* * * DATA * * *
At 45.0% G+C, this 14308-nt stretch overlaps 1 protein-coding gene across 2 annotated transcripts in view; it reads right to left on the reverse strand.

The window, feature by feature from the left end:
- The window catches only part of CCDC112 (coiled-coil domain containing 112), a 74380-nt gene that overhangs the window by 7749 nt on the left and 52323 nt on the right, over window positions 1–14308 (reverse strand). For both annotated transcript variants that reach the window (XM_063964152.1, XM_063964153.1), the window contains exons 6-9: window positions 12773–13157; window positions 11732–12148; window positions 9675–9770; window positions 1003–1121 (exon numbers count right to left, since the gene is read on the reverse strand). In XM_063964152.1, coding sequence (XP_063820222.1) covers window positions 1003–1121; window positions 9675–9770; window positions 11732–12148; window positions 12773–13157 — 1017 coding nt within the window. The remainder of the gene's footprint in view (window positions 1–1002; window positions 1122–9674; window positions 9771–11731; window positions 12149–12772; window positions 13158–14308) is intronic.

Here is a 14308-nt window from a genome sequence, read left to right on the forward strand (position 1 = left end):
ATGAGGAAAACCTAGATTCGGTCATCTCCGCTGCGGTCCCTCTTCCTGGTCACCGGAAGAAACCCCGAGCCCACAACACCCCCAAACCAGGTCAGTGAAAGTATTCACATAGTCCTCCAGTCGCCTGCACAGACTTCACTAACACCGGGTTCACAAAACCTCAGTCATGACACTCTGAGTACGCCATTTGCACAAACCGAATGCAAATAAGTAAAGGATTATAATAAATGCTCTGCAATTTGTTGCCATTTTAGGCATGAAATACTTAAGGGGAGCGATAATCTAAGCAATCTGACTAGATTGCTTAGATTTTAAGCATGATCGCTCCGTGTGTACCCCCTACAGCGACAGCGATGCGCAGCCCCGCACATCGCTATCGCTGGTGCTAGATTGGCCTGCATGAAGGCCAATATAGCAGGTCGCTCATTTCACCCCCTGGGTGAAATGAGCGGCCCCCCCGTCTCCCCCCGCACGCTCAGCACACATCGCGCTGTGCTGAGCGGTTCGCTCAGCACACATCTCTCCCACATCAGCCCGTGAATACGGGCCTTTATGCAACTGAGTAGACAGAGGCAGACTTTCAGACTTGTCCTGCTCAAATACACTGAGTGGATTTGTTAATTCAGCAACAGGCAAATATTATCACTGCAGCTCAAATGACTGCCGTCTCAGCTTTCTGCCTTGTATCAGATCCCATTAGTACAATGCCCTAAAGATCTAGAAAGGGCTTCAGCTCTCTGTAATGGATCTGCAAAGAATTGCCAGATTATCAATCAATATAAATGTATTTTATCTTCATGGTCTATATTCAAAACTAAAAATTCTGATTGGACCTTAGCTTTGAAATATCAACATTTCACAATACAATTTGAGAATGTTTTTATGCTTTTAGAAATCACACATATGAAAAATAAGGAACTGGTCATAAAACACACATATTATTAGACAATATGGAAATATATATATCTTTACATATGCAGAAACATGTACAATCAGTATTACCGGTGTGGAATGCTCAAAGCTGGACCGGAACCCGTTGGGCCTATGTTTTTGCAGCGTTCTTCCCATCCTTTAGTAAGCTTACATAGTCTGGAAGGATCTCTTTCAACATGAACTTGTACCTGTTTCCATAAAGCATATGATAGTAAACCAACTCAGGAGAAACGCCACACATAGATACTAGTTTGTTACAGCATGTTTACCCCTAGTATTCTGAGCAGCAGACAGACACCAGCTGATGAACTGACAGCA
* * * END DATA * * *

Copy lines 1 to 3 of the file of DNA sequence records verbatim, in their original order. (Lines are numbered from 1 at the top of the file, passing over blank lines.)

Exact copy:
At 45.0% G+C, this 14308-nt stretch overlaps 1 protein-coding gene across 2 annotated transcripts in view; it reads right to left on the reverse strand.

The window, feature by feature from the left end:
- The window catches only part of CCDC112 (coiled-coil domain containing 112), a 74380-nt gene that overhangs the window by 7749 nt on the left and 52323 nt on the right, over window positions 1–14308 (reverse strand). For both annotated transcript variants that reach the window (XM_063964152.1, XM_063964153.1), the window contains exons 6-9: window positions 12773–13157; window positions 11732–12148; window positions 9675–9770; window positions 1003–1121 (exon numbers count right to left, since the gene is read on the reverse strand). In XM_063964152.1, coding sequence (XP_063820222.1) covers window positions 1003–1121; window positions 9675–9770; window positions 11732–12148; window positions 12773–13157 — 1017 coding nt within the window. The remainder of the gene's footprint in view (window positions 1–1002; window positions 1122–9674; window positions 9771–11731; window positions 12149–12772; window positions 13158–14308) is intronic.